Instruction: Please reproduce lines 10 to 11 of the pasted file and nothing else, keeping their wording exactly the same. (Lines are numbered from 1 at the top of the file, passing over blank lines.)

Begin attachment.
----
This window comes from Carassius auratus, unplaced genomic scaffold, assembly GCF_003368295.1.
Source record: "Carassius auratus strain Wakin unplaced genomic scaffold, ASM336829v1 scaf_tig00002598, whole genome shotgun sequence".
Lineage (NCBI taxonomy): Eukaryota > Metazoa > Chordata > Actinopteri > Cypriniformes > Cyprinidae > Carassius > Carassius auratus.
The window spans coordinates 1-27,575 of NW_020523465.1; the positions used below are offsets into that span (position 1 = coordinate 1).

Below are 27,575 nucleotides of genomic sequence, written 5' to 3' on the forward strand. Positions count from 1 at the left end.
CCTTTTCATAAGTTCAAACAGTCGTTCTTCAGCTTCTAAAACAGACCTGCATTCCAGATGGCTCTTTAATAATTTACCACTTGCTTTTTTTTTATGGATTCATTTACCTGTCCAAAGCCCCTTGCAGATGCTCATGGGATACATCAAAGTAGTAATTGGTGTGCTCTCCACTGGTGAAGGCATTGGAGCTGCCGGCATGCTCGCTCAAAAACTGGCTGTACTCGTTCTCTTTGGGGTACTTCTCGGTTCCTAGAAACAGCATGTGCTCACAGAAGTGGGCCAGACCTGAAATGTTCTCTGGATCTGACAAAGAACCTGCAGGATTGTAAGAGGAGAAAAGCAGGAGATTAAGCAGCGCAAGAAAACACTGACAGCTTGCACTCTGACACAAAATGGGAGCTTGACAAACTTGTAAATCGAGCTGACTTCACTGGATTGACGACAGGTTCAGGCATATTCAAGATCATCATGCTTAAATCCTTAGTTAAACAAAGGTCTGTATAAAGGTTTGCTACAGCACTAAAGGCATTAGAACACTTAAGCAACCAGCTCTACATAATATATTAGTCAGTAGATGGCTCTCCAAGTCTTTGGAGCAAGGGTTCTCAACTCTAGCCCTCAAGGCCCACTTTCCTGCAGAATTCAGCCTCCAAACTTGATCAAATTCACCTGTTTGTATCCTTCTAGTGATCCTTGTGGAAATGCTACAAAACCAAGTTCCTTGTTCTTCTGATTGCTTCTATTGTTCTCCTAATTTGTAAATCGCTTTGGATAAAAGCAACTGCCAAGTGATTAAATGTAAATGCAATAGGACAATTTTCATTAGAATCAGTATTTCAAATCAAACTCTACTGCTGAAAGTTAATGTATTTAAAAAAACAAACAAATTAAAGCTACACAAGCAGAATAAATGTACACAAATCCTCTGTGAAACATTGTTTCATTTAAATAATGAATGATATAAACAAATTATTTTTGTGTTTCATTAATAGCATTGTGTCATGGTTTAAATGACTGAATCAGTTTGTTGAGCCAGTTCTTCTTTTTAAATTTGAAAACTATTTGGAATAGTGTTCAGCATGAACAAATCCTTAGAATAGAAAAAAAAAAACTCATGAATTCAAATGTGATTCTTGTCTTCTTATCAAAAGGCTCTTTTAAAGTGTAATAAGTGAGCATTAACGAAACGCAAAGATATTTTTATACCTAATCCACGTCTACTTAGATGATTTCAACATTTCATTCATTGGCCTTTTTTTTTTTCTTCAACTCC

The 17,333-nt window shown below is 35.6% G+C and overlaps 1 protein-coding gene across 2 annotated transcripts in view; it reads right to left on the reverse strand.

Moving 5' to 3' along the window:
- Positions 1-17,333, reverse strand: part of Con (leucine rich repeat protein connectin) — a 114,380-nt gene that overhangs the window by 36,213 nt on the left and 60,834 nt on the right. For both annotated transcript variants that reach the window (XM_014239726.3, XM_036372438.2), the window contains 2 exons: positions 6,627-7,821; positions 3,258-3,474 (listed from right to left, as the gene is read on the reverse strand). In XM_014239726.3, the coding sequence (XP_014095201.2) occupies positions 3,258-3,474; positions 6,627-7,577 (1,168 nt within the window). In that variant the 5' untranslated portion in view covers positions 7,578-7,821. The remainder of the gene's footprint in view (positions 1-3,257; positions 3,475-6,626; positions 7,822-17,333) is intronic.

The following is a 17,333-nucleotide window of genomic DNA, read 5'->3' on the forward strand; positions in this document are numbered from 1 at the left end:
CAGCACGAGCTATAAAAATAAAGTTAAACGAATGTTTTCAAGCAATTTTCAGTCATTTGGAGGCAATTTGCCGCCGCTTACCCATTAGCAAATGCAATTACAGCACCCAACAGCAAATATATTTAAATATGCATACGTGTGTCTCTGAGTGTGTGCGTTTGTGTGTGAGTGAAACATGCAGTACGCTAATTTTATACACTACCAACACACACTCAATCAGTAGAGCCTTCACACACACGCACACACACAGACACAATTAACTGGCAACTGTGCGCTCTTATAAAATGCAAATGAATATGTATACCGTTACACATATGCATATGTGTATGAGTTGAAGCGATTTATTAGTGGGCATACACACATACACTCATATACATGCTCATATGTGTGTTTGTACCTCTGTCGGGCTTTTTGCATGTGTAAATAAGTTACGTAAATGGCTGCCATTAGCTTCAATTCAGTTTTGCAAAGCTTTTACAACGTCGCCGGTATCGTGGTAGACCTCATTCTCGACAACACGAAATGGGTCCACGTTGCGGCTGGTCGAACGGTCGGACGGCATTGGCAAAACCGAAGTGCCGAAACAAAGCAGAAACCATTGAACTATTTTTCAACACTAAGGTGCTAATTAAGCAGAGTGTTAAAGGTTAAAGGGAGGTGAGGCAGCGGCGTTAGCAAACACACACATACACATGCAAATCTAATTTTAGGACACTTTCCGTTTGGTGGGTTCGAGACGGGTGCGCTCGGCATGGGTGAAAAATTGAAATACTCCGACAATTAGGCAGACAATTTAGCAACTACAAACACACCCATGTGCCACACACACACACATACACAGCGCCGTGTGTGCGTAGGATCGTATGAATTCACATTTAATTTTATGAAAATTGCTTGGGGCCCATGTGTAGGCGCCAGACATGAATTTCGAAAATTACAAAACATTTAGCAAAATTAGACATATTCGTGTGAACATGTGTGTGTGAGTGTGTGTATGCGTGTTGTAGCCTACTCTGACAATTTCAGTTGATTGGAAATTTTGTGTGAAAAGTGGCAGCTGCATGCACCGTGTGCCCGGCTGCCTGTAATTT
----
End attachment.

The following is a 17,333-nucleotide window of genomic DNA, read 5'->3' on the forward strand; positions in this document are numbered from 1 at the left end:
CAGCACGAGCTATAAAAATAAAGTTAAACGAATGTTTTCAAGCAATTTTCAGTCATTTGGAGGCAATTTGCCGCCGCTTACCCATTAGCAAATGCAATTACAGCACCCAACAGCAAATATATTTAAATATGCATACGTGTGTCTCTGAGTGTGTGCGTTTGTGTGTGAGTGAAACATGCAGTACGCTAATTTTATACACTACCAACACACACTCAATCAGTAGAGCCTTCACACACACGCACACACACAGACACAATTAACTGGCAACTGTGCGCTCTTATAAAATGCAAATGAATATGTATACCGTTACACATATGCATATGTGTATGAGTTGAAGCGATTTATTAGTGGGCATACACACATACACTCATATACATGCTCATATGTGTGTTTGTACCTCTGTCGGGCTTTTTGCATGTGTAAATAAGTTACGTAAATGGCTGCCATTAGCTTCAATTCAGTTTTGCAAAGCTTTTACAACGTCGCCGGTATCGTGGTAGACCTCATTCTCGACAACACGAAATGGGTCCACGTTGCGGCTGGTCGAACGGTCGGACGGCATTGGCAAAACCGAAGTGCCGAAACAAAGCAGAAACCATTGAACTATTTTTCAACACTAAGGTGCTAATTAAGCAGAGTGTTAAAGGTTAAAGGGAGGTGAGGCAGCGGCGTTAGCAAACACACACATACACATGCAAATCTAATTTTAGGACACTTTCCGTTTGGTGGGTTCGAGACGGGTGCGCTCGGCATGGGTGAAAAATTGAAATACTCCGACAATTAGGCAGACAATTTAGCAACTACAAACACACCCATGTGCCACACACACACACATACACAGCGCCGTGTGTGCGTAGGATCGTATGAATTCACATTTAATTTTATGAAAATTGCTTGGGGCCCATGTGTAGGCGCCAGACATGAATTTCGAAAATTACAAAACATTTAGCAAAATTAGACATATTCGTGTGAACATGTGTGTGTGAGTGTGTGTATGCGTGTTGTAGCCTACTCTGACAATTTCAGTTGATTGGAAATTTTGTGTGAAAAGTGGCAGCTGCATGCACCGTGTGCCCGGCTGCCTGTAATTT